Americans Want to Walk

[area] real estate
Americans are parking their cars and stepping up to walkable communities—and increasingly, they don’t mind giving up some living space to do so, a new report finds.

Despite Americans’ historically strong preference for single-family homes, a majority (53%) polled in a survey for the National Association of Realtors® said they’d be OK living in neighborhoods with smaller properties, if that means they can walk, rather than drive, to stores and restaurants. In 2015, only 49% would have made the trade-off of living in a condo, apartment, or townhouse in order to be in a walkable community.

It’s the first time the number has gone over the halfway mark since NAR started doing these surveys a decade ago. Are Americans falling out of love with their automobiles?

The desire for walkability is particularly strong among the oldest and youngest groups polled. Of those born before 1944, 55% liked the idea of being in a walkable community, while 62% of millennials (born in 1981 or after) felt the same way.

“The desire for walkable communities is becoming more deeply rooted,” says Hugh Morris, manager of smart growth programs for NAR.
Morris speaks from experience—he and his family live in a pedestrian-friendly neighborhood in Washington, DC.

“For me, one of the joys is when I’m walking around and doing errands, I have spontaneous encounters with people I know who live in the neighborhood,” Morris says. And since his children go to the neighborhood public school, most of their friends are within walking or biking distance.

Older people’s preference for pedestrian-friendly lifestyles may be related to their concerns about driving as they age. Morris again points to his own family. His mother gave up driving, but she can still walk to the library, the drugstore, and the grocery store, he says.

There’s one group that still prefers larger homes with big yards, even if that means more driving: 60% of respondents with school-age children favor more conventional suburban living.

But overall, the more walkable a community, the happier residents say they are with their quality of life, the survey found. And 6 in 10 of those surveyed say they’d pay at least a little more to be in a walkable community.

The survey polled 3,000 Americans in the nation’s 50 largest metro areas in September.

The post Ditch the Drive? Here’s What Americans Would Give Up to Live in Walkable Communities appeared first on Real Estate News & Insights |®

The information contained in this blog has been prepared by an independent third party and is distributed to consumers for educational purposes only. The information is considered reliable but not guaranteed to be accurate. The opinions expressed in this article do not represent the opinions of Skyline Home Loans. This is designed to give helpful tips and is not intended to give legal advice. This is not a prequalification, preapproval, loan approval or commitment to lend.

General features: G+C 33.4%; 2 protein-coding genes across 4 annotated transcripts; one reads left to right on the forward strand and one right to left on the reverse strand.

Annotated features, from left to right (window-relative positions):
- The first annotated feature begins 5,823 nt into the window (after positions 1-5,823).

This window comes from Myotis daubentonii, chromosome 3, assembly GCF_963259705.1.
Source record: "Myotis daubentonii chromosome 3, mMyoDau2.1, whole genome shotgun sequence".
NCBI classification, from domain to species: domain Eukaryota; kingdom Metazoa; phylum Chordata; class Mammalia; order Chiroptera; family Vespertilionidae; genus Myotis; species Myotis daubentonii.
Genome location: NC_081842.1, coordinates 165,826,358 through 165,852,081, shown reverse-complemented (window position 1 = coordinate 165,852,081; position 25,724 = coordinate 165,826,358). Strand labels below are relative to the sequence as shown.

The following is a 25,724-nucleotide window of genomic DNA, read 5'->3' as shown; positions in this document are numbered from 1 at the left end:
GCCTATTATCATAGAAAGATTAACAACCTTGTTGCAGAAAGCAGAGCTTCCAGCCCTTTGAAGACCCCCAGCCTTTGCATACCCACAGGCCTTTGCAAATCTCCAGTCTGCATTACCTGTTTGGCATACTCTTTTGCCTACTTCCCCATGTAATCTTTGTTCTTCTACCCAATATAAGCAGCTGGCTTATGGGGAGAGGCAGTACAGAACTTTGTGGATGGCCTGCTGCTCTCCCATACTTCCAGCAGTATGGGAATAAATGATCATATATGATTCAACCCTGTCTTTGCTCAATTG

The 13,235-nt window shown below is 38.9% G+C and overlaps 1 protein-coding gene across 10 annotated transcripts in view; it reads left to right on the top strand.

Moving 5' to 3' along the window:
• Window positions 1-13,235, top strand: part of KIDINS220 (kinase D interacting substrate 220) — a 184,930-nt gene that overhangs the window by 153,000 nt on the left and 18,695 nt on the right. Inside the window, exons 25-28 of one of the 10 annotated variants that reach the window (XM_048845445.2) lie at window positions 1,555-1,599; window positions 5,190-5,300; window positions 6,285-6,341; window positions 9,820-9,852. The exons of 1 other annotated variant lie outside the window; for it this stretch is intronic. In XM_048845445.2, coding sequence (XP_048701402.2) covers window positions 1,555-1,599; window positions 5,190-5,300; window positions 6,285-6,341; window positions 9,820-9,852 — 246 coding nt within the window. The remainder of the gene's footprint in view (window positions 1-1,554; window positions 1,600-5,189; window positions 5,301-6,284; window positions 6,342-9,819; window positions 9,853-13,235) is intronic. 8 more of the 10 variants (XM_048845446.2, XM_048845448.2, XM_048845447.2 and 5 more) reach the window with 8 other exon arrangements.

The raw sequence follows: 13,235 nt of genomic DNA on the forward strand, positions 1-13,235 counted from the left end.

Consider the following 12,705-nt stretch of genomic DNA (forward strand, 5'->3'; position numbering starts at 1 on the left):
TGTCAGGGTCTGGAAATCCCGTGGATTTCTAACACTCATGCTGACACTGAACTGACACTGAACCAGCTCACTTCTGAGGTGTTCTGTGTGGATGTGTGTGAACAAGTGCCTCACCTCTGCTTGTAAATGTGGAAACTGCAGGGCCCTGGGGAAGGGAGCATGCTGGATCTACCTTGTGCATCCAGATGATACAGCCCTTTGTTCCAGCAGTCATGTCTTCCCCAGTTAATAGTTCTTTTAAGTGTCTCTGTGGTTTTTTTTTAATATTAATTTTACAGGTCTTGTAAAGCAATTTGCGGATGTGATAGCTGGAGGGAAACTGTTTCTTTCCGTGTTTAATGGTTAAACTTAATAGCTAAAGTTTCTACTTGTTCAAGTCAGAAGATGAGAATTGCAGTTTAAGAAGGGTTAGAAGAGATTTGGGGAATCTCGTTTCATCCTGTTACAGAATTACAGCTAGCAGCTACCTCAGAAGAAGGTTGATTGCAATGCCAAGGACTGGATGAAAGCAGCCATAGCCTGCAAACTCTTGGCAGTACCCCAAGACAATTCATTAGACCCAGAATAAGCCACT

8blocks has a business relationship with Skyline Financial Corp. (“Skyline”). 8blocks creates co-branded websites for Skyline and Booker Howard. Skyline and Booker Howard compensate 8blocks for this service. You are not required to use Skyline or Booker Howard’s services as a condition to the purchase or sale of a home or other property. There are other mortgage lenders that may be able to offer you a mortgage loan. You are free to shop around to determine that you are receiving the mortgage rates and terms that fit your needs. Your choice of a mortgage lender or realtor will not affect current or future services and products provided to you by these unaffiliated entities.

Skyline Financial Corp. is not affiliated with Booker Howard or their brokerage. Each is solely responsible for the products and services it offers.

Skyline Financial Corp. dba Skyline Home Loans, Nationwide Mortgage Licensing System (NMLS) Company ID# 12072. Arizona Mortgage Banker License #927740, Licensed by the Department of Business Oversight under the California Residential Mortgage Lending Act File No: 4130296, Georgia Residential Mortgage Licensee, Illinois Residential Mortgage Licensee, Licensed by the New Hampshire Banking Department License #19536-MB, Ohio Broker/Banker Registration #MBMB-850231-000, Oregon Mortgage Lender License ML-2797, Washington Consumer Loan Company License CL-12072. Refer to and input NMLS#12072 to see where Skyline Financial Corp. is a licensed lender.